May 112014
 
A collection of maternally themed dust jackets (plus one pulp magazine) for Mother's Day.

1st UK edition

1st US edition

1st UK edition

1st US edition




 Posted by at 5:53 pm
May 192013
 
Throughout last month and this month I've been buying a bit more than I thought I would. Most of these were acquired for $2 or less at book sales throughout the Chicago Area. Some came from New Orleans used and antiquarian book stores when I was on vacation back in April. And a handful were purchases done over the internet from one source or another.

Click on images to enlarge. Enjoy!













 Posted by at 4:22 pm
Dec 022012
 
After a few weeks of relatively balmy late fall weather the temperatures are finally plummeting, frigid wind is blowing off Lake Michigan and it's only December 2. We may not be in the bleak midwinter just yet but it sure feels like it in my neck of the woods. Fittingly, today I post a few mystery novel versions of the approaching season of ice and snow and high heating bills.

Click to enlarge each photo for better detail.





 Posted by at 5:55 pm
Jul 292012
 
For a change I've done a post based on the DJ artist rather than a theme or motif in the deisgn. In my brief research I learned that Vera Bock not only was a DJ artist for the "Crime Club" imprint from Doubleday, she was a noted children's book illustrator and WPA poster designer. More about her work and life can be found here.

In addition to the Crime Club DJs I knew of I went hunting the interweb for as many other examples as I could find. I thought she was primarily a surreal artist, but it turns out she had many moods as you can see for yourself.





 Posted by at 2:51 pm
Jun 092012
 
Nick Jones at his blog Existential Ennui posted several striking examples of Patricia Highsmith dust jackets on the far better UK editions of some of her books.  I think the artwork on A Game for the Living, a book she has personally called her worst effort, is exceptional.

In response I'm posting some rather uninspiring examples of typographic DJ art (something I'm not a fan of) and some simpler examples of dust jacket illustrations on Highsmith's American editions. These all appear on the first US editions of her books, nearly all of which came after the UK firsts.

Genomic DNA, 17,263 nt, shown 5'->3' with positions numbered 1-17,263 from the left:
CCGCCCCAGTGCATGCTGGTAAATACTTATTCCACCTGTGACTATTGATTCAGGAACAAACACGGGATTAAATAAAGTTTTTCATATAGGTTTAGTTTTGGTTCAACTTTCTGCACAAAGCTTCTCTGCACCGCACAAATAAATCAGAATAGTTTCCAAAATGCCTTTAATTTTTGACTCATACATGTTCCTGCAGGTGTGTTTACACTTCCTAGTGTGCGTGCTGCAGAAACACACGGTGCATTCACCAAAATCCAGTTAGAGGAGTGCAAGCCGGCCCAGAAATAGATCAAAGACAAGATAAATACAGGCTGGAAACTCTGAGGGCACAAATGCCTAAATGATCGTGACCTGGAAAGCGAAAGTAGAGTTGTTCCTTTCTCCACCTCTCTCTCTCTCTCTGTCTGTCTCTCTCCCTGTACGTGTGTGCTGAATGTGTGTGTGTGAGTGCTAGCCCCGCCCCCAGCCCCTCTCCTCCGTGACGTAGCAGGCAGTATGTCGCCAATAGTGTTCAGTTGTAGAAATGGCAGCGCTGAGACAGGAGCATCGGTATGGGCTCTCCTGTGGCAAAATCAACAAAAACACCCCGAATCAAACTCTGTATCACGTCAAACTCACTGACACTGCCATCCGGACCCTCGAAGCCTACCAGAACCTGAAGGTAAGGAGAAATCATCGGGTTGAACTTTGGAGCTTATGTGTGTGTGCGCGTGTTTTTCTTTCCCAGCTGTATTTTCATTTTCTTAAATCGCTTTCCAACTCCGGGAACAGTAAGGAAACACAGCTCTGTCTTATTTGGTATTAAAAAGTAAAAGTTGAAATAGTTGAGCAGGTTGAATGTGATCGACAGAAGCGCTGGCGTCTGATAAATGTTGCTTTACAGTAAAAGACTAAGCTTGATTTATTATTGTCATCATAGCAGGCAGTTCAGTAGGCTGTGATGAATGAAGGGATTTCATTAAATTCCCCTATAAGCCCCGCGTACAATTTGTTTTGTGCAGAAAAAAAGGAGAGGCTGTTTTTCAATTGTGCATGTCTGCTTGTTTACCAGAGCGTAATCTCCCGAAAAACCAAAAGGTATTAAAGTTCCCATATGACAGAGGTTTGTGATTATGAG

The contrast in DJ art design is radical.  Once upon a time US DJ art was evocative and vibrant and attractive.  Here are some early examples of what how DJ art devolved (in my opinion) when post-modernists and digital designers entered the realm of jacket illustration.

And just for the hell of it I'm adding a photo of her lesbian novel The Price of Salt published under the pseudonym Claire Morgan.

All images can be clicked to enlarge.  Deep Water is already at full size.




Harper & Brothers, 1957
Doubleday / Crime Club, 1964


Lippincott & Crowell, 1980
Knopf, 1974

Knopf, 1992 - Her last novel


 Posted by at 5:03 pm
May 272012
 
In response to Steve Lewis' review of Murder Wears Mukluks by Eunice Mays Boyd posted a few days ago at Mystery*File I mentioned that I owned all her books in DJ.  But when I went to my shelves I was proven wrong.  Of the three books only two had DJs.  And so here they are with a lovely map frontispiece doing an understudy bit for the missing DJ.

She wrote only three mysteries, all set in Alaska, the first mystery writer I believe who used that state for the primary setting. Her detective character is F. Millard Smyth, a "little mild-mannered grocer."

All of these photos are at the original size, so clicking won't enlarge them this time.

Boyd's first book - 1943
Honorable Mention in the "3rd Mary Roberts Rinehart Mystery Contest"


from Doom in the Midnight Sun - 1944
The book is simply red with titles on the spine only. Makes for a boring photo.

Her third and final book - 1945
 Posted by at 1:48 pm
Apr 012012
 
Inspired by Darrell's slam review of The Gray Man Walks, an old Crime Club of a book I own and only read a few pages of (wisely it seems), I am posting the DJ of that book and other Crime Club books in my collection. Some seen already, some scarce. Bellaman's book may be "deserving of its obscurity," but I like the Gothic illustration featuring the title character.


Above image is at full size. The photos below you can click to enlarge.










 Posted by at 2:04 pm
Mar 252012
 
The lovely mess of Choctaw Books
(rare book room through the archway at left)
Just returned last night from the annual road trip to the south. This year, at my insistence, we traveled to Florida via Mississippi and Alabama, two states I had yet to set foot in. I figured there had to be a few interesting old bookstores in Mississippi with its rich Civil War history and being the home state of several literary giants (Faulkner and Welty come immediately to mind). Well, the book hunting there was pretty darn sad for most of the time. It was only at the very last stop where everything brightened. A shop I was thinking would be mostly nonfiction based on its decidedly Native American name of Choctaw Books held a jackpot of vintage mysteries.

For those who live in the area I highly recommend Choctaw Books located at 926 North Street in Jackson, MS. The place is a chaotic mess - just the way I like used bookstores. Often you need to literally dig through some of the piles. But thankfully there was a room devoted solely to mystery books where everything was shelved alphabetically. I had little need of a shovel in there.

Below are the books I found there as well as a few choice titles picked up in Florida.
































 Posted by at 6:05 pm